Bill C-11 Scheduled For Third Reading at the Senate Today

Bill C-11 is scheduled for third reading at the Senate today, paving the way for the bill’s passage and royal assent tomorrow. I posted my thoughts on the public’s impact on the substance of the bill earlier this month.


  1. Royal Assent
    Gets Royal Assent but when does it actually become into law?

    Can’t wait to start hiding on the Internet, time to go dark!

  2. Perhaps the ink on paper will not have time to dry before more concessions are annotated from the TPP.

  3. Wait… what?

    I thought it passed the third reading last week.

    Not that it matters. The conservatives want to push this through entirely unaltered, and with their parliament majority, they can do it without needing to worry about any opposition.

    When the bill becomes law, *EVERY* person in Canada that simply uses any form of content with a digital lock will be breaking the law… simply by remembering what they saw or heard, since the memories in a person’s brain could be argued to be a type of analog “copy” of the work, and have thus effectively bypassed the digital lock copy protections. C-11 contains no exceptions for making analog copies of digitally locked products, and contains no exceptions even for personal use copies (which is what memories could be argued to be), so it stands to reason that simply remembering something that happens to be protected by digital lock makes you a criminal.

    Not that I expect they would enforce it in such a case… it’s absurd to think that they would, but is it not equally absurd that such an act should even be technically illegal in the first place?

  4. Where’s the Supreme Court of Canada in all of this?
    If this Bill has some things in it that are uncon-
    stitutional, can they not step in at any time?

    Bill C-11 is very one sided.Most power being given
    to the big music companies, but very little
    given to the artists and consumers.

    Is this true?

    And this is just totally unfair, showing
    the Cons did nothing to help musical artists.

  5. aaaaaaahhhhhh!
    Yet another day of feeling powerless.

  6. Wrong.
    the bill went by second reading and wont become law until after the fat cats return form summer vacation at end of summer….

    ALSO to get around the backup issue just download a already cracked dvdr that someone else not in your nation broke the lock on and is giving you an iso to rebuild …after all until that set a files is burned there is no protection and the rcmp state they arent going after non commercial file sharing ( how they know the difference is anyone’s guess and such laws are against the charter too bad geist sold out after the conservatives and there buds sued him….)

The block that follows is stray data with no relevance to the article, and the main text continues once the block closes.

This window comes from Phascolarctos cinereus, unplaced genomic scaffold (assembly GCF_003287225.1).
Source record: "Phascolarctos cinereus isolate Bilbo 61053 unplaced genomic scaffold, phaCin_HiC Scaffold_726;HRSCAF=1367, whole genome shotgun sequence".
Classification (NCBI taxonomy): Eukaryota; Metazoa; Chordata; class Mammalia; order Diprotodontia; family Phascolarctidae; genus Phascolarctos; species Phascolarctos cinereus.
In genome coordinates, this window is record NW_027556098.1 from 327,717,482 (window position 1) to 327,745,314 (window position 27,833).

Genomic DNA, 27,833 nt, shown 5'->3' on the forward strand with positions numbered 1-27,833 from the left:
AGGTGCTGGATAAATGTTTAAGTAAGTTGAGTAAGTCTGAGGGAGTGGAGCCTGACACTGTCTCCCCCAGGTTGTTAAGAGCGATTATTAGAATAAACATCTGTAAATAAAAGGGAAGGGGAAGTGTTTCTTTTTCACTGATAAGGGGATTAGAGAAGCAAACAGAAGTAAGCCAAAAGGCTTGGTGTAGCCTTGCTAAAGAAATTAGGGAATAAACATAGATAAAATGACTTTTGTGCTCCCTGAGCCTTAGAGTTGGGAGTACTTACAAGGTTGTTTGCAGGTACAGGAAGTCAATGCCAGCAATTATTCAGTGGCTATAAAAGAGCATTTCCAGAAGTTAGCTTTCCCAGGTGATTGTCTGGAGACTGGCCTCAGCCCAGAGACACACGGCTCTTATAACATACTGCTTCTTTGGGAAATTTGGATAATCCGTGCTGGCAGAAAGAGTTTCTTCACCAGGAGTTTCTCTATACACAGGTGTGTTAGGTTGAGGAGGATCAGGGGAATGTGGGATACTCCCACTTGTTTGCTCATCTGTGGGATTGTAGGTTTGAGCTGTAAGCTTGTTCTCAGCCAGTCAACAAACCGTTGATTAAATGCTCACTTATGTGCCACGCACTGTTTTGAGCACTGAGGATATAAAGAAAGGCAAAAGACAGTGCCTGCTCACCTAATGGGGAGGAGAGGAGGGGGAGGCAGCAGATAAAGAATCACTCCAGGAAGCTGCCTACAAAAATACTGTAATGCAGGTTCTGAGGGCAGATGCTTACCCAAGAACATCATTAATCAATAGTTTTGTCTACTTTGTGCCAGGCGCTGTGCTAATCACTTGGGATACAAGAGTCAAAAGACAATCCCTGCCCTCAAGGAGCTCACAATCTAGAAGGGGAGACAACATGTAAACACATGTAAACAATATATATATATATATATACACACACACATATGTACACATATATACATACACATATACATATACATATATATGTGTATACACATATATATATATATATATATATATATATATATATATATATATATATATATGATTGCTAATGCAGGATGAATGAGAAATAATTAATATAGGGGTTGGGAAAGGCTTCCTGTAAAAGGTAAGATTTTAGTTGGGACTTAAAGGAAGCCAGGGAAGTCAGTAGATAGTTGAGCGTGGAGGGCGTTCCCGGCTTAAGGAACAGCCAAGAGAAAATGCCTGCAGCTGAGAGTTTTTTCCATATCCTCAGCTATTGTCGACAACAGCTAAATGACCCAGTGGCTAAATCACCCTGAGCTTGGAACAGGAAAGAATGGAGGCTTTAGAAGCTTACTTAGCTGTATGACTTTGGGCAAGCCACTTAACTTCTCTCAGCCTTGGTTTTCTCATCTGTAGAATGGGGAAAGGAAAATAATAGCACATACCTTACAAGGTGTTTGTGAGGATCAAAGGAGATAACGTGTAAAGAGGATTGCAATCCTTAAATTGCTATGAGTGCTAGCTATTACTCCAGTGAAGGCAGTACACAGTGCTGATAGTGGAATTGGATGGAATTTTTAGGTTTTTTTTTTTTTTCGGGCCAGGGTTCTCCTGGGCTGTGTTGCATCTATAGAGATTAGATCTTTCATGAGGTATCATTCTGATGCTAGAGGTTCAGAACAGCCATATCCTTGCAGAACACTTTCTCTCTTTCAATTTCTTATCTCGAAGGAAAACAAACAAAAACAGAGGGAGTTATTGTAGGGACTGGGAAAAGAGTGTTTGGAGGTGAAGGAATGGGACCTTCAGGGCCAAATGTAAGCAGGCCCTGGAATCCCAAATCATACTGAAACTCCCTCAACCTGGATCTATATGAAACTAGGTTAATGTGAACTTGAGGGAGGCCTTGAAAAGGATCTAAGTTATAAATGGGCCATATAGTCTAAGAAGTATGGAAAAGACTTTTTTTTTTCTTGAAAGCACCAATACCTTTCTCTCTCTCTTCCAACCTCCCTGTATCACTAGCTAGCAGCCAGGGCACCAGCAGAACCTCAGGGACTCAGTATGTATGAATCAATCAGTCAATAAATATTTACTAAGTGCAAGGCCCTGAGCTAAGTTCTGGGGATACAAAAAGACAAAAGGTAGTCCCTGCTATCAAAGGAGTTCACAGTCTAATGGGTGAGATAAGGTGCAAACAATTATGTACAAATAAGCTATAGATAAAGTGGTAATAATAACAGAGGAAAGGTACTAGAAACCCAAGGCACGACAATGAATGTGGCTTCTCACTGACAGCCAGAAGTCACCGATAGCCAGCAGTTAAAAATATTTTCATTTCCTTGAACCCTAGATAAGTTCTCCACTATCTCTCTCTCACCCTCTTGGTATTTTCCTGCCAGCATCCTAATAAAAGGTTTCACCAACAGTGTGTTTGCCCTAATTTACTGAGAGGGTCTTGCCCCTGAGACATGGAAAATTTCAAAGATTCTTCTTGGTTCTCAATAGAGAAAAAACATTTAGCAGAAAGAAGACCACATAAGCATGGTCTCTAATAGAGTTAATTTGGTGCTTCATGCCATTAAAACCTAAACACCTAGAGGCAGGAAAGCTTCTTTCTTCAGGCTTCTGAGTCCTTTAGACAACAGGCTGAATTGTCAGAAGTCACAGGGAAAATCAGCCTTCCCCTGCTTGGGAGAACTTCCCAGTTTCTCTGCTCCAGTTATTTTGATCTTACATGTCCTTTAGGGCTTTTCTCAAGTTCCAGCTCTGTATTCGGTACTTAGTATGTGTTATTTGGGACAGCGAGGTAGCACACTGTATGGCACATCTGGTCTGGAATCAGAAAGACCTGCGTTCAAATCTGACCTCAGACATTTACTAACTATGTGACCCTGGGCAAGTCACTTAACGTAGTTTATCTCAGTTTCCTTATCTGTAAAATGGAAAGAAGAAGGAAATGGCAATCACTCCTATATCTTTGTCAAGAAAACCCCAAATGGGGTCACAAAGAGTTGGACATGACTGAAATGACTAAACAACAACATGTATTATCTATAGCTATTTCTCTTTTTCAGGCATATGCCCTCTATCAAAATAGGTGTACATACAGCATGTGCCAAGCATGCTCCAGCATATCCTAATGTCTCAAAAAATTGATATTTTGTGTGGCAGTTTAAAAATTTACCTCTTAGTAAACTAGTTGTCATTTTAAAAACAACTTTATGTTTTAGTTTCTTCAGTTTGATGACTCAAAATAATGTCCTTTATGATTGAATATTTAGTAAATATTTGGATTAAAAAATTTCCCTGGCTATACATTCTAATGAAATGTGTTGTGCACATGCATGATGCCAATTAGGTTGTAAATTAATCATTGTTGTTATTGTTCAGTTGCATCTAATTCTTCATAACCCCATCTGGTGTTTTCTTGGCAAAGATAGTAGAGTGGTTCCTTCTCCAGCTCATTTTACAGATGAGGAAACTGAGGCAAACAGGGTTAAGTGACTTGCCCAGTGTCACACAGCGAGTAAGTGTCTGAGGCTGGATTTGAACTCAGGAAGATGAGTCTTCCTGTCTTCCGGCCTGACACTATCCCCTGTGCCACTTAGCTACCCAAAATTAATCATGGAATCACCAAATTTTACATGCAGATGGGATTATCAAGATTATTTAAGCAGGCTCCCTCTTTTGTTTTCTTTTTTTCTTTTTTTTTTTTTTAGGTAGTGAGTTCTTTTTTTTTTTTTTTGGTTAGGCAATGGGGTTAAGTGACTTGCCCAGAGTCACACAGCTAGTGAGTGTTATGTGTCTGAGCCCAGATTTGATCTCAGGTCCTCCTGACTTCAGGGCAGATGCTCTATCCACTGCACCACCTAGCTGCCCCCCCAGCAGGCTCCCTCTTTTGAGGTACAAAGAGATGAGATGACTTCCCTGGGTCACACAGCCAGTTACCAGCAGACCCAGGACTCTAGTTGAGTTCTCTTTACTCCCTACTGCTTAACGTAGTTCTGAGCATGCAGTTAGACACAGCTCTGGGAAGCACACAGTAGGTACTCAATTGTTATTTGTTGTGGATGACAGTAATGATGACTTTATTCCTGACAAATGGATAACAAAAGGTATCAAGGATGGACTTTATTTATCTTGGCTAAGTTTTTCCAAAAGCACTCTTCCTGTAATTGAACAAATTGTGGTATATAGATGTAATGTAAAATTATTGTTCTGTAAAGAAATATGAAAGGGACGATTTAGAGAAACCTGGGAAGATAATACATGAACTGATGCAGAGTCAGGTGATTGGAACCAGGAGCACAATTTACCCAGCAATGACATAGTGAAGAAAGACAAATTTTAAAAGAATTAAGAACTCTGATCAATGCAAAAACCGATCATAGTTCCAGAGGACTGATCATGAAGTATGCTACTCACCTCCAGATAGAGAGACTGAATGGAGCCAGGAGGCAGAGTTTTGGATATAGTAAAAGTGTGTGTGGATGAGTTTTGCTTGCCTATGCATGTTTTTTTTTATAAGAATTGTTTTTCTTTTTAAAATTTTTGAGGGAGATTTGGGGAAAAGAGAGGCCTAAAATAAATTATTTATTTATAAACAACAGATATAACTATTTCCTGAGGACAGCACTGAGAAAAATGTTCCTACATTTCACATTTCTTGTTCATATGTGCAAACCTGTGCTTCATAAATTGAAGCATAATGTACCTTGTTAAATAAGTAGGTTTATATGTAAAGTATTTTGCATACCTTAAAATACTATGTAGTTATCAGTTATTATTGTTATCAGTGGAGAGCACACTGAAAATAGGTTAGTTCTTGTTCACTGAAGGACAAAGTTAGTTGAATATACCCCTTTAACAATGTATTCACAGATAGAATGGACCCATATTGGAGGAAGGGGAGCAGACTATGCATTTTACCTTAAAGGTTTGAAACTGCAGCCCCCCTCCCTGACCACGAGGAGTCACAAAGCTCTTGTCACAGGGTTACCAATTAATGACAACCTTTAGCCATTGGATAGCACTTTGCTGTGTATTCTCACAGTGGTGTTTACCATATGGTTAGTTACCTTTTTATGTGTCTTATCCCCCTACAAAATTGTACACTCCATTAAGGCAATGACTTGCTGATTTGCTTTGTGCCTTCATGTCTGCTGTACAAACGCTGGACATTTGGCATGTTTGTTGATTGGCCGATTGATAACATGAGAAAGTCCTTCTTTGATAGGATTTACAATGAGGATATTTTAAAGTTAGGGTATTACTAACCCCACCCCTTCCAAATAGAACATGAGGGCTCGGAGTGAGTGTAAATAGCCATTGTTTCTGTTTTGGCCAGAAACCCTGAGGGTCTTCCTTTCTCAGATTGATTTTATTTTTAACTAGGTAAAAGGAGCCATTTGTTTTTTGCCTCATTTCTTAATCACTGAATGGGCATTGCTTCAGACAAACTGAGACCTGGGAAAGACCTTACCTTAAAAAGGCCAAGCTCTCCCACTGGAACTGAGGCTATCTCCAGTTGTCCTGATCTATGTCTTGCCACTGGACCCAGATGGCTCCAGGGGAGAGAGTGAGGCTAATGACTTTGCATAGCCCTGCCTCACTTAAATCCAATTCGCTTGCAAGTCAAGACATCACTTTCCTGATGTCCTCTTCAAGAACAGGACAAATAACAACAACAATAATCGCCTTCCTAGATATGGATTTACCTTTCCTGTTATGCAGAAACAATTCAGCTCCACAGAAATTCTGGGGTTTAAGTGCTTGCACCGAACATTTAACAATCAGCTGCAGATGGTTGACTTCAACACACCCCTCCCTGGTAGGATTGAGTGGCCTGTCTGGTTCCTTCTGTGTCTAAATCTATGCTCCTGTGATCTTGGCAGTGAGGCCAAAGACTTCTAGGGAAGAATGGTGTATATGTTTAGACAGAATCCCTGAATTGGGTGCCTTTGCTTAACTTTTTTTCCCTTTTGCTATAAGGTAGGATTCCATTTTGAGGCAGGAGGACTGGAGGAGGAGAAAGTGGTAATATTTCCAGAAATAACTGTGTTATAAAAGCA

yup we dont need no stinking lawyers and cause you listened to him and cory you get what you deserve.

    no they all get a 2 month vacation during the summer
    thus it wont become law till later an di hear that the second is does there are two charter lawsuits waiting….

    the other idea and proof of one charter violation is that if everyone had a store bought dvdr and ripped a back up to there hard drive that violates the encryption rules then you get a 5000$ fine if you turn yourself in , and when you do that say your not willing to pay the fine…..and you don’t want bail….think of the economic chaos that occurs when 6-8 million Canadians are jailed over the a few days ….no doubt in my mind every judge in the land is scared shitless of we the people doing that….

    it would be akin to 8 million people turning themselves in for a gram a pot that gets you a year in prison with the new crime omnibus bill that passed….

    8 million people not paying any taxes , 8 million people that have to be housed fed and looked after….cant be done….

    the question is are you like me willing to take a few days of your life to really stop this law….if not shut up and suck hollywood cock

  7. @anono

    What have most people really done to try and
    stop this Bill C-11 from becoming law? I’ve
    signed a couple of petitions, including the one

    I had posted links from this site, regarding
    the impact this bill would have on everyday
    citizens who use the internet. I hardly ever
    got a like, or response from the people that
    I know.

    Yes, if more people were willing to stand up
    and do like what they did in the US, shut down
    websites for a day etc this bill could have
    potentially been shot down. Instead, the Con-
    servative MP’s who received the tens of thousands
    of complaints against C-11 went ignored.

  8. You did a good job Mr. Geist. Thanks again. Can’t always stop a trainwreck, but at least now we know about it.

  9. I’m not a lawyer; maybe someone who is can tell me if I’m on the right track as to how a constitutional challenge would proceed. I’m guessing that the argument will be that given that C-11 derives its authority from the federal government’s copyright power (if it doesn’t then it’s unconstitutional on its face), then the anti-circumvention provisions have to be subject to standard copyright principles such as fair dealing and copyright misuse, no matter how much the text of the bill explicitly claims that those principles don’t apply in cases of TPM circumvention. Then what we would consider “evil” uses of TPMs, such as locking out third-party software on smartphones and game consoles, or the cartel-like policies of the DVD and Blu-Ray licensing bodies, could be challenged as copyright misuse the first time a Canadian is sued for unlocking a smartphone or for distributing a Linux Blu-Ray player.